A TTR (Transition to Retirement) is a method for topping up your income as you approach retirement. It helps you supplement your work income with a super pension, enabling you to work less or part-time.
It is good to see if the strategy is worth it, based on your numbers – so talk to your accountant or advisor who is licensed to advise on SMSF. If yours isn’t licensed, ours are – so call for a chat!
We looked at its viability with the new changes coming 2017 in January.
TTR, or also called transition to retirement income stream (TRIS) or income pension (TRIP) is a gradual move to retirement – a way to enable those aged over 55 to reduce working hours without reducing income. You can do this by topping up your full or part-time income with a regular ‘income stream’ from your super savings. There are many reasons people why people continue to work after 55 (minimum preservation age) or 65 (when you are eligible for the Government Age Pension (within certain asset and income tests)), such as the mental stimulation, social interaction or feeling of value to society.
The Australian Government has made it possible for you to keep working while drawing down some of your super benefits. The policy, called transition to retirement, allows you to supplement your salary and maintain a comfortable lifestyle if you want to reduce work hours. You can also use TTR to save tax and boost your super before you retire, if you continue full-time work (in some cases). Once you hit preservation age (55 for many people, a designated age when you can withdraw super depending on date of birth), you can draw down a pension from your super even if you are still working. The government site Money Smart has a calculator to tell you what your preservation age is and also when you are eligible to receive the Age Pension. Until July 2017, the income stream assets earning a return will be tax free in the super fund, while concessional contributions into the fund (before tax employer contributions) will still pay 15%. The income stream coming out is taxable in the hands of the receiver at their marginal rate, but when over 60 the TRIS becomes a normal Income Stream (or Account Based pension) and is tax free in your hands. Once you reach age 60 you may no-longer need a TRIS, if you formally retire (condition of release) and you will receive the super income stream tax free.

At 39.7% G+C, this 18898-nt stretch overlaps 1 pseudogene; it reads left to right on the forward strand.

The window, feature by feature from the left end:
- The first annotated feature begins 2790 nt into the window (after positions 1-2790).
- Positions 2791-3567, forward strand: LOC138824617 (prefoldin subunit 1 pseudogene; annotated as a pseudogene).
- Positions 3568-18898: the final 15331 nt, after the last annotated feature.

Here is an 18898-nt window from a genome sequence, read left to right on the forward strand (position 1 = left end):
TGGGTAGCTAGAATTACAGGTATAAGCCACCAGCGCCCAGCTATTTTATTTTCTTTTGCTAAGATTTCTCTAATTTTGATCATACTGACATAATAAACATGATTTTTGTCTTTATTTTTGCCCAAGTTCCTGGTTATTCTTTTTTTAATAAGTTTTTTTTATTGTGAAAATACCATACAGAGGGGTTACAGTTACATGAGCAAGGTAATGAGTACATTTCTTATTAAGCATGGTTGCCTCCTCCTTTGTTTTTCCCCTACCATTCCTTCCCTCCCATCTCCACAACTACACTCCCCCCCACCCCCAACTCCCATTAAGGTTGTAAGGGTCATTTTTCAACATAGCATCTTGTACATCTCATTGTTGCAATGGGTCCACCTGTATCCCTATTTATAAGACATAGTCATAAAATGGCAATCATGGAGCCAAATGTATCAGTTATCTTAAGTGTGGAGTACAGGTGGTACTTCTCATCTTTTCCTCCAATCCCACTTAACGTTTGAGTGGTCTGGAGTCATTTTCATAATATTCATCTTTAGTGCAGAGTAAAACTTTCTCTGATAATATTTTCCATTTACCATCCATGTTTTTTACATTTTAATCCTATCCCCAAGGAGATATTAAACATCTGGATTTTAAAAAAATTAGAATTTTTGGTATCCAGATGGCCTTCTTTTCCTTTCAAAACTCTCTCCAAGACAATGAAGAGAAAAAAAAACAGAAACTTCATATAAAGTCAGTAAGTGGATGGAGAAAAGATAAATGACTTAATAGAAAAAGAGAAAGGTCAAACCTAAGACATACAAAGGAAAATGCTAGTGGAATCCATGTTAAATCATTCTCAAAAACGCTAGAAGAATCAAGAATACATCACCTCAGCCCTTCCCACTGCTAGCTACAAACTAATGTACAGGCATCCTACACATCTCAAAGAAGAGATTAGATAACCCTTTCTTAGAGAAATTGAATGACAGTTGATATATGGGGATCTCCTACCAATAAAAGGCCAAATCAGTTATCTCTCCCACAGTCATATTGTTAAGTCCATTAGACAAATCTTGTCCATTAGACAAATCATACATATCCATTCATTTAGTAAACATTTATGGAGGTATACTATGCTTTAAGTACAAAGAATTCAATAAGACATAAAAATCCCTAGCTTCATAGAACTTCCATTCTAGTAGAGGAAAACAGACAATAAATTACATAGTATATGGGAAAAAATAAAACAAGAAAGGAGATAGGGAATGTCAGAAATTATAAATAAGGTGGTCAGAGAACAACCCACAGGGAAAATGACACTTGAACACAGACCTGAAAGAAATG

The main conditions for Transition to Retirement are –
- Must reach preservation age.
- No Lump-sum withdrawal is allowed while in TRIS.
- You must withdraw a minimum depending on age, and only up to a maximum of 10%.
- You cannot withdraw any lump sums in TRIS.
- Not all super funds allow TRIS, but many Self-Managed Super funds do, as long as the Trust Deed allows it.
Chance to Boost Super up to the contribution limits.
Pay less tax if salary sacrificing.
Ease into retirement – for personal or financial reasons.
Example from Money Smart wesbite –
Andy is 55 and this is his preservation age. He earns $100,000 and wants to keep working, and has $220,000 in super. He speaks to an advisor to calculate the benefit of TRIS. He converts most of his super to a TRIS, leaving a small amount in accumulation that his employer can continue to contribute to (or he can start a new accumulation account). The employer is contributing the 9.25% – $9,250 up to June 2014, (9.5% from 1 July 2014). He salary sacrifices $15,750 and draws an income stream of $12,660. Since the tax on earnings will be zero while in TRIS, he will save over $2000 in tax yearly. See HERE.
The potential benefits of a TRIS strategy depend on –
- Marginal tax rate
- Salary Sacrifice amount
It is important to seek advice and have the calculations prepared to see if the strategy will benefit you – why not call so we can arrange an advisor to sit and discuss you needs?
If you want experts who have years of helping others, without the hype – then call for a FREE strategy session today and see how our Super-Connector Service assists you to find the right expert to answer your question – it’s FREE also!
No obligation. 0407 361 596, Paul.